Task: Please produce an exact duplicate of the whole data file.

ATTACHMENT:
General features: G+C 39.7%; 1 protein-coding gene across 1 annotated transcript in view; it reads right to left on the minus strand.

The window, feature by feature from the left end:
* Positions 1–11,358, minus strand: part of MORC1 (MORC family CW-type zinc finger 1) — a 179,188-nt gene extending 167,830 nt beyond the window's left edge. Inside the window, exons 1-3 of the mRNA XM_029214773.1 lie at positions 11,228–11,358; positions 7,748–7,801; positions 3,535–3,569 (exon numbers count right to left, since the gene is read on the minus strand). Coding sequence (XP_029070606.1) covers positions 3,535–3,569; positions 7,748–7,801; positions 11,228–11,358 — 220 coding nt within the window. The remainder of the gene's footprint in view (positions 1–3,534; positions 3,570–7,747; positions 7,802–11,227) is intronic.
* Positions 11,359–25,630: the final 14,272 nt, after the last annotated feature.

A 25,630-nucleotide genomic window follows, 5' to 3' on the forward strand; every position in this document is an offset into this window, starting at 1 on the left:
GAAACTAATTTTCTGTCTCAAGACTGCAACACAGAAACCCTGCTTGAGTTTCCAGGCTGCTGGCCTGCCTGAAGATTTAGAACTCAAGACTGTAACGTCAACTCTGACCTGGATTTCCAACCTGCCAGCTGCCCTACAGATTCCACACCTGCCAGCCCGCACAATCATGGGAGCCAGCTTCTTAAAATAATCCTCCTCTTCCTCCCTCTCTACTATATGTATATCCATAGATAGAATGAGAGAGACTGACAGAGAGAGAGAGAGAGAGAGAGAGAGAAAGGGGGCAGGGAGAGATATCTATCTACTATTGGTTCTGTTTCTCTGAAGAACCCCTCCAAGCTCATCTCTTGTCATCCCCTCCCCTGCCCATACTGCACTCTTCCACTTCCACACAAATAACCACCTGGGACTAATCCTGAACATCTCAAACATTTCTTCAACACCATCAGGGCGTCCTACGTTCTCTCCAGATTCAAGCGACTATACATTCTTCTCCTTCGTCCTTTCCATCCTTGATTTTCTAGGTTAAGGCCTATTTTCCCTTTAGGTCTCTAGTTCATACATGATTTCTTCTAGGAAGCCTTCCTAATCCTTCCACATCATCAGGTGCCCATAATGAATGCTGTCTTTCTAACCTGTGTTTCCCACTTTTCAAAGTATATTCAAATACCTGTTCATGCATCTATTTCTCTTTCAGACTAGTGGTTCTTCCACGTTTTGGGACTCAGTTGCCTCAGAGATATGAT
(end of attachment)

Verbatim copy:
General features: G+C 39.7%; 1 protein-coding gene across 1 annotated transcript in view; it reads right to left on the minus strand.

The window, feature by feature from the left end:
* Positions 1–11,358, minus strand: part of MORC1 (MORC family CW-type zinc finger 1) — a 179,188-nt gene extending 167,830 nt beyond the window's left edge. Inside the window, exons 1-3 of the mRNA XM_029214773.1 lie at positions 11,228–11,358; positions 7,748–7,801; positions 3,535–3,569 (exon numbers count right to left, since the gene is read on the minus strand). Coding sequence (XP_029070606.1) covers positions 3,535–3,569; positions 7,748–7,801; positions 11,228–11,358 — 220 coding nt within the window. The remainder of the gene's footprint in view (positions 1–3,534; positions 3,570–7,747; positions 7,802–11,227) is intronic.
* Positions 11,359–25,630: the final 14,272 nt, after the last annotated feature.

A 25,630-nucleotide genomic window follows, 5' to 3' on the forward strand; every position in this document is an offset into this window, starting at 1 on the left:
GAAACTAATTTTCTGTCTCAAGACTGCAACACAGAAACCCTGCTTGAGTTTCCAGGCTGCTGGCCTGCCTGAAGATTTAGAACTCAAGACTGTAACGTCAACTCTGACCTGGATTTCCAACCTGCCAGCTGCCCTACAGATTCCACACCTGCCAGCCCGCACAATCATGGGAGCCAGCTTCTTAAAATAATCCTCCTCTTCCTCCCTCTCTACTATATGTATATCCATAGATAGAATGAGAGAGACTGACAGAGAGAGAGAGAGAGAGAGAGAGAGAAAGGGGGCAGGGAGAGATATCTATCTACTATTGGTTCTGTTTCTCTGAAGAACCCCTCCAAGCTCATCTCTTGTCATCCCCTCCCCTGCCCATACTGCACTCTTCCACTTCCACACAAATAACCACCTGGGACTAATCCTGAACATCTCAAACATTTCTTCAACACCATCAGGGCGTCCTACGTTCTCTCCAGATTCAAGCGACTATACATTCTTCTCCTTCGTCCTTTCCATCCTTGATTTTCTAGGTTAAGGCCTATTTTCCCTTTAGGTCTCTAGTTCATACATGATTTCTTCTAGGAAGCCTTCCTAATCCTTCCACATCATCAGGTGCCCATAATGAATGCTGTCTTTCTAACCTGTGTTTCCCACTTTTCAAAGTATATTCAAATACCTGTTCATGCATCTATTTCTCTTTCAGACTAGTGGTTCTTCCACGTTTTGGGACTCAGTTGCCTCAGAGATATGAT